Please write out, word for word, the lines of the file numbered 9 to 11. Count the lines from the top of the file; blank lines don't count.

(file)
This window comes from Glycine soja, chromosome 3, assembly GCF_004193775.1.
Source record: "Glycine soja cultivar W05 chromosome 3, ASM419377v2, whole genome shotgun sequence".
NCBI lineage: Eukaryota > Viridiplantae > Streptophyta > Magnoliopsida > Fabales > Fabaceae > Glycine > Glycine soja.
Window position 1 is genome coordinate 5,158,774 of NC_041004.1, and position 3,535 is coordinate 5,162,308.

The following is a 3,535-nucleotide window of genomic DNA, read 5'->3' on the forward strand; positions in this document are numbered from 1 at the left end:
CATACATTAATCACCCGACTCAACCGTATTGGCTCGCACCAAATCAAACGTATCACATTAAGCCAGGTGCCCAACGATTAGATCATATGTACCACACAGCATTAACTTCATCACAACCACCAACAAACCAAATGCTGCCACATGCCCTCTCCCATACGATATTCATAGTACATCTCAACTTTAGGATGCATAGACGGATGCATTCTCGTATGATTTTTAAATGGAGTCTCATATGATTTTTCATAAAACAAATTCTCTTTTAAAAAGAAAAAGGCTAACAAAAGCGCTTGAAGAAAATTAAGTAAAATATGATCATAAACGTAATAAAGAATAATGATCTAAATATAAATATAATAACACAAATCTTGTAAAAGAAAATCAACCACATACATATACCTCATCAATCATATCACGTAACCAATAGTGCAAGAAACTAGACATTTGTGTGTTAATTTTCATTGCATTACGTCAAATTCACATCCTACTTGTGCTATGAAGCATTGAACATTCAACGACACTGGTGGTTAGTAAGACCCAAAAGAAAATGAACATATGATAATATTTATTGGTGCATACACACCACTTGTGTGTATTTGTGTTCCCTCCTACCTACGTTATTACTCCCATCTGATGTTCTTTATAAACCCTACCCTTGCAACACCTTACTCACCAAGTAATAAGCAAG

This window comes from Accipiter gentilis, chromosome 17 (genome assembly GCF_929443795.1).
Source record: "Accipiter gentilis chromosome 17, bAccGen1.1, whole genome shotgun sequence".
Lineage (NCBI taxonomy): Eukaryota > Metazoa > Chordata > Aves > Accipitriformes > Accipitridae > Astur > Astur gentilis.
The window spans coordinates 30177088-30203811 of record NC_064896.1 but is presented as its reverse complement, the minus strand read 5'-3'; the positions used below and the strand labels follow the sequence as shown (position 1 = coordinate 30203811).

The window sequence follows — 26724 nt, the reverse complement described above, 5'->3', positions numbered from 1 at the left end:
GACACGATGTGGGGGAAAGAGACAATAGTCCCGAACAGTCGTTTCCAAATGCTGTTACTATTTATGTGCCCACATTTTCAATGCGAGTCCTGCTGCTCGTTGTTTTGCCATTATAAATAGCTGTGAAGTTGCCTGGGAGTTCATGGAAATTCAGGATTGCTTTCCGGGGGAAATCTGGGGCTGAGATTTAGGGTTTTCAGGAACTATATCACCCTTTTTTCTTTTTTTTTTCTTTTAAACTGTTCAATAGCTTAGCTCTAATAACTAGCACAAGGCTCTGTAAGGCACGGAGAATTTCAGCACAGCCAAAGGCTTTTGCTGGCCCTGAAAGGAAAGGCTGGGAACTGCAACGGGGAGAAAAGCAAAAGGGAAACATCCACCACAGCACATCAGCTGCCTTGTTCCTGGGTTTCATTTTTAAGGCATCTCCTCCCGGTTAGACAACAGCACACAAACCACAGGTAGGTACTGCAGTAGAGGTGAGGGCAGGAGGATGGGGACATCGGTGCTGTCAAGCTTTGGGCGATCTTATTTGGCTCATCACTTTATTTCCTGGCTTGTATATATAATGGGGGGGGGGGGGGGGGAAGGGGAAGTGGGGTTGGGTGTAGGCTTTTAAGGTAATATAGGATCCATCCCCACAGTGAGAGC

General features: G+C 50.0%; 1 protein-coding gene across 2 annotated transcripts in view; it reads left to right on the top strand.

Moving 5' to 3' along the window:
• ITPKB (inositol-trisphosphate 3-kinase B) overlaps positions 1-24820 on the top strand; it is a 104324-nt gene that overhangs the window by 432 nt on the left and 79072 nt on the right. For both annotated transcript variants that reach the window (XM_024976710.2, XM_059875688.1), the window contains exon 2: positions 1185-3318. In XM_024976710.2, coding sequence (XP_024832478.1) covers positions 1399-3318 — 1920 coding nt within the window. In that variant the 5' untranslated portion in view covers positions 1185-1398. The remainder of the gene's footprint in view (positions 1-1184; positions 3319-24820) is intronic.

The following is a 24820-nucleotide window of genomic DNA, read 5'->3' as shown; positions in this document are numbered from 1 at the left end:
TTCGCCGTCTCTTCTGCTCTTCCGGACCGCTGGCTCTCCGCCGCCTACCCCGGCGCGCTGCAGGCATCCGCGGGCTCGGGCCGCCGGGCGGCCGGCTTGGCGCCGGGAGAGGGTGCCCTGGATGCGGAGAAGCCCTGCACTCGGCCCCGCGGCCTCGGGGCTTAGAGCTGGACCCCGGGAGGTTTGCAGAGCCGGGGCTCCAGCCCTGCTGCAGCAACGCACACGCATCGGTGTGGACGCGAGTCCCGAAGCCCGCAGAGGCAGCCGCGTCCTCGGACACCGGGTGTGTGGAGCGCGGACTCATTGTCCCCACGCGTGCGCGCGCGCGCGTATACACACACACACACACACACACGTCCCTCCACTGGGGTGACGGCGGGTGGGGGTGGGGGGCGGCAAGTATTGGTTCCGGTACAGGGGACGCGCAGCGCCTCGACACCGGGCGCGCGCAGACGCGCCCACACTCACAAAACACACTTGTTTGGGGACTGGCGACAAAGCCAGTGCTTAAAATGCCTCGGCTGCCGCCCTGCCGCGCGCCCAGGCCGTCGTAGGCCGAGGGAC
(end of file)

Lineage (NCBI taxonomy): Eukaryota > Metazoa > Chordata > Aves > Accipitriformes > Accipitridae > Astur > Astur gentilis.
The window spans coordinates 30177088-30203811 of record NC_064896.1 but is presented as its reverse complement, the minus strand read 5'-3'; the positions used below and the strand labels follow the sequence as shown (position 1 = coordinate 30203811).

The window sequence follows — 26724 nt, the reverse complement described above, 5'->3', positions numbered from 1 at the left end: